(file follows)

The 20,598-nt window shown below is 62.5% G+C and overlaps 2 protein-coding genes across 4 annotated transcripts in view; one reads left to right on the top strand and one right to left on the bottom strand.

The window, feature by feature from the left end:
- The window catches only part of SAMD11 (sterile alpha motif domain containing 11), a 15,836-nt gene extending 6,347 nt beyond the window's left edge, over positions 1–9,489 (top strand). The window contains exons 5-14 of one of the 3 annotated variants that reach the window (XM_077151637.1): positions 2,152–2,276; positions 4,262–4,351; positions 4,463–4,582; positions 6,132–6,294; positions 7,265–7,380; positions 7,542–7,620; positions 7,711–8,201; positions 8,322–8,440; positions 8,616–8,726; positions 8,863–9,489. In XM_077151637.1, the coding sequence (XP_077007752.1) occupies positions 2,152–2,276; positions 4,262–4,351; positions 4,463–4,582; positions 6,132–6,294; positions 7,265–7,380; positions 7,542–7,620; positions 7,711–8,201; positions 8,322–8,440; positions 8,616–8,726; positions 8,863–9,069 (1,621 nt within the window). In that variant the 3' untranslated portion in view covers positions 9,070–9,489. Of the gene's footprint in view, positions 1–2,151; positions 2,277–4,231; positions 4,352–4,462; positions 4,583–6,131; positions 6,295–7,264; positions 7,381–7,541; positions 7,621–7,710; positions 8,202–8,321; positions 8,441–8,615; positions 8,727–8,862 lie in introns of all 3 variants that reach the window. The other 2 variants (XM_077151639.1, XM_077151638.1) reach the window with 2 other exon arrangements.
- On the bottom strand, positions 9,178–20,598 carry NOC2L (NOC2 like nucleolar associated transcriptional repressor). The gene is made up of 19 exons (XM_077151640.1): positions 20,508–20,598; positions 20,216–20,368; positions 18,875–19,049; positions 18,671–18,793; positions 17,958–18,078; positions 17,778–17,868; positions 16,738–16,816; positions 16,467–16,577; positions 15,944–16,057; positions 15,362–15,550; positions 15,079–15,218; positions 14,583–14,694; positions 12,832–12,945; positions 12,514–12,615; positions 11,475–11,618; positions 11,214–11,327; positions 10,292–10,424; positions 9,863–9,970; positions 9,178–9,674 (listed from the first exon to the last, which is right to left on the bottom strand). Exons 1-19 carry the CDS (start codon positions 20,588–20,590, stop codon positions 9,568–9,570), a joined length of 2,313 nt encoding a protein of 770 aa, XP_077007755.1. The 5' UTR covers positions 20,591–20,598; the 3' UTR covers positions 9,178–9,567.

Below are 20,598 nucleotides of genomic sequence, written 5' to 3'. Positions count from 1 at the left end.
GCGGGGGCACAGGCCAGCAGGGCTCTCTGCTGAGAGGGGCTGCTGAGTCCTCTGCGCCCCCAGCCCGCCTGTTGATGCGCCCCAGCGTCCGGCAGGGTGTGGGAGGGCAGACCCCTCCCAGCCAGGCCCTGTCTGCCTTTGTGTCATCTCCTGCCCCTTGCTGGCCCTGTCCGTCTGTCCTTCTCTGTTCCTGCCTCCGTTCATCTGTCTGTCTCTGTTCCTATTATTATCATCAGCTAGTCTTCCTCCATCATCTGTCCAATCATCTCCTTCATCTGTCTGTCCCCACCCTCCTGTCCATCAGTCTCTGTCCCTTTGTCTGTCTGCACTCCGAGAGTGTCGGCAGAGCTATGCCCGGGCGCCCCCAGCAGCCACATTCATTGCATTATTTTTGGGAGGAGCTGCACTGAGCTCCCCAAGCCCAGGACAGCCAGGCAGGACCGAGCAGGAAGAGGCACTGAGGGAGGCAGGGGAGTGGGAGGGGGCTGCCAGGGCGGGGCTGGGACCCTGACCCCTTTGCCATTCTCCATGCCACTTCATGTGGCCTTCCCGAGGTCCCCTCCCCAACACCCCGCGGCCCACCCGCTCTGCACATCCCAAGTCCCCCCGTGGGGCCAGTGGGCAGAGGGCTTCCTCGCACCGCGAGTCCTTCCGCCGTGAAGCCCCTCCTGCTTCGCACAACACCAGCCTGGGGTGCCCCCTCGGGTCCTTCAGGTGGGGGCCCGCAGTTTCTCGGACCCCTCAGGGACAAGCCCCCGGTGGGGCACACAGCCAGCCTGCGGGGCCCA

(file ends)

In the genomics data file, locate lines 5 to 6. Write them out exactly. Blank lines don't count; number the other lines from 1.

Below are 20,598 nucleotides of genomic sequence, written 5' to 3'. Positions count from 1 at the left end.
GCGGGGGCACAGGCCAGCAGGGCTCTCTGCTGAGAGGGGCTGCTGAGTCCTCTGCGCCCCCAGCCCGCCTGTTGATGCGCCCCAGCGTCCGGCAGGGTGTGGGAGGGCAGACCCCTCCCAGCCAGGCCCTGTCTGCCTTTGTGTCATCTCCTGCCCCTTGCTGGCCCTGTCCGTCTGTCCTTCTCTGTTCCTGCCTCCGTTCATCTGTCTGTCTCTGTTCCTATTATTATCATCAGCTAGTCTTCCTCCATCATCTGTCCAATCATCTCCTTCATCTGTCTGTCCCCACCCTCCTGTCCATCAGTCTCTGTCCCTTTGTCTGTCTGCACTCCGAGAGTGTCGGCAGAGCTATGCCCGGGCGCCCCCAGCAGCCACATTCATTGCATTATTTTTGGGAGGAGCTGCACTGAGCTCCCCAAGCCCAGGACAGCCAGGCAGGACCGAGCAGGAAGAGGCACTGAGGGAGGCAGGGGAGTGGGAGGGGGCTGCCAGGGCGGGGCTGGGACCCTGACCCCTTTGCCATTCTCCATGCCACTTCATGTGGCCTTCCCGAGGTCCCCTCCCCAACACCCCGCGGCCCACCCGCTCTGCACATCCCAAGTCCCCCCGTGGGGCCAGTGGGCAGAGGGCTTCCTCGCACCGCGAGTCCTTCCGCCGTGAAGCCCCTCCTGCTTCGCACAACACCAGCCTGGGGTGCCCCCTCGGGTCCTTCAGGTGGGGGCCCGCAGTTTCTCGGACCCCTCAGGGACAAGCCCCCGGTGGGGCACACAGCCAGCCTGCGGGGCCCA